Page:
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8661 201 Street, 2nd Floor

Richmond Consultation Office

5811 Cooney Road Suite 305 South Tower

Burnaby Consultation Office

4720 Kingsway Suite 2600

Kelowna Consultation Office

1631 Dickson Avenue Suite 1100

Surrey Main Office

13737 96 Ave #1104

Vancouver Head Office

1727 West Broadway, Suite 400

ONTARIO OFFICES

Oshawa Consultation Office

50 Richmond Street E, Unit # 108 B

Brampton Consultation Office

341 Parkhurst Square, Suite 5

Etobicoke Consultation Office

34 Greensboro Dr 2nd Floor

Toronto Head Office

255 Consumers Road, 5th Floor

Sudbury Consultation Office

144 Elm Street, Suite 201

Peterborough Consultation Office

459 George Street North

Ottawa Main Office

955 Greenvalley Crescent, Unit 315

Mississauga Office

2155 Leanne Blvd #113

London Main Office

256 Pall Mall St, Suite 102

Hamilton Consultation Office

105 Main Street East, Suite 1500

Barrie Main Office

17 Poyntz Avenue

Windsor Main Office

13158 Tecumseh Rd. E. Unit 3B

Thunder Bay Consultation Office

278 Algoma Street South

ALBERTA OFFICES

Calgary

1331 Macleod Trail SE, Suite 420

Calgary Consultation Office

909 17th Avenue SW, 4th Floor

Edmonton Head Office

4246 97 Street NW, Unit 100

IMG

How to Get Full Compensation for Lost Income After an Injury?

The sheer volume of lost compensation after you have sustained a personal injury can be enough to cause financial ruin. You are entitled to compensation for lost income along with a personal injury claim.

Understanding What Can Be Considered Lost Income

Understanding What Can Be Considered Lost Income

There is a bit of confusion about what can actually be counted as lost income. It is important to understand what counts as compensation for lost income purposes during a personal injury case. Basically, any lost wages, compensation, benefits, or bonuses you have lost due to your injury can be counted as lost income. Your lost income claim can include mention of:

  • Your regular hourly wages or salary
  • Vacation pay
  • Sick days or personal hours used to pay for your time off
  • Commissions or bonuses you would have otherwise earned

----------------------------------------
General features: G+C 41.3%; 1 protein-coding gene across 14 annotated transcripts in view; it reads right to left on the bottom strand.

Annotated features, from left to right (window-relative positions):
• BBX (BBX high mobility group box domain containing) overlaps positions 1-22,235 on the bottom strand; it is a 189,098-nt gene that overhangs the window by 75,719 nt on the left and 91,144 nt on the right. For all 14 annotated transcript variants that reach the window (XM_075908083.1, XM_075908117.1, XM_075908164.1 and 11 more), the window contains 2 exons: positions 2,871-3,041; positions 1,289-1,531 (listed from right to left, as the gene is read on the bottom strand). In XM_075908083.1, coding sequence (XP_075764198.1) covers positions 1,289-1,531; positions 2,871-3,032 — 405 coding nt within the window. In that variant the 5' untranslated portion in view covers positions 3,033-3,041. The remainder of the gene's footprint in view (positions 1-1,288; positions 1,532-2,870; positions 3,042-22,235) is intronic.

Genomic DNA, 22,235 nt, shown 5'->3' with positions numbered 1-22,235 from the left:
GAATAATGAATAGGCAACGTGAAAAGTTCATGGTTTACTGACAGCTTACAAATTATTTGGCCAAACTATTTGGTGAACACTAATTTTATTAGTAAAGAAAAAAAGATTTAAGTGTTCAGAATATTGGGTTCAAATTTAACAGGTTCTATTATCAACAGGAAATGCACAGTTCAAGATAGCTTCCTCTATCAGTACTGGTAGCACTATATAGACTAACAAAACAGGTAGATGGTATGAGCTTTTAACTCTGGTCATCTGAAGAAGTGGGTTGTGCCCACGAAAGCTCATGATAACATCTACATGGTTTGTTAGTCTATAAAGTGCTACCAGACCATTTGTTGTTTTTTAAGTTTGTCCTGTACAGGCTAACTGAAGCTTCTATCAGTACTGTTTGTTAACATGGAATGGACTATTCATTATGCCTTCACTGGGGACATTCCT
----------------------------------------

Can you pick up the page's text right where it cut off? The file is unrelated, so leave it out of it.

• Merit raises or salary increases lost due to time off
  • Retirement or 401k account contributions you missed

Critical Components of Proving Your Lost Income

Critical Components of Proving Your Lost Income

Two primary components can be used to prove your lost compensation was directly due to your injuries.

Proof of Your Income Provided by Your Employer

Of course, your employer can give a reliable account of how much you lost due to your injury. They can create a report that shows your lost hours and days from work, how much you would have made during those times, and any compensation you missed out on while you were unable to work.

Medical Records Proving Your Injuries Left You Unable to Work

Having a doctor state in writing that it is not safe for you to return to work is an important component when seeking compensation for lost income. A doctor’s narrative or explanatory note will state what your work limitations were or will be and if or when you will be able to return to work.

How Do You Prove Lost Self-Employment Income?

How Do You Prove Lost Self-Employment Income?

Proving lost self-employment income in a personal injury case is a little more complicated, but not at all impossible. You can utilize several items to prove how much your income was before your injury, such as:

  • Tax forms or tax returns
  • Business bank account transaction information
  • Records kept by your bookkeeper or accountant
  • Profit and loss statements or other business documents

The more evidence you can supply, the better chance there will be to obtain the proper compensation for lost income.

Don’t Forget Future Income Loss

Future Income Loss

The majority of people who are suing for lost income will have already returned to work after an injury. However, there can be more severe situations hen the loss of future income must be considered. For example, if you previously worked as a machinist and were involved in an accident that left you with no arms, you would not be able to perform as a machinist for the future. Therefore, future loss of income would have to be considered when filing your claim. Several things can affect future income loss determinations, such as:

  • If you are likely to recover from your injuries and when
  • If it is possible for you to step into another form of employment
  • How much you have earned before the accident happened
  • How many years you would have likely worked if not for your injury

When you have gone through a major injury, you should not have to also suffer financially. Reach out to a personal injury lawyer to further discuss compensation for lost income and how you can work to get what you truly deserve.

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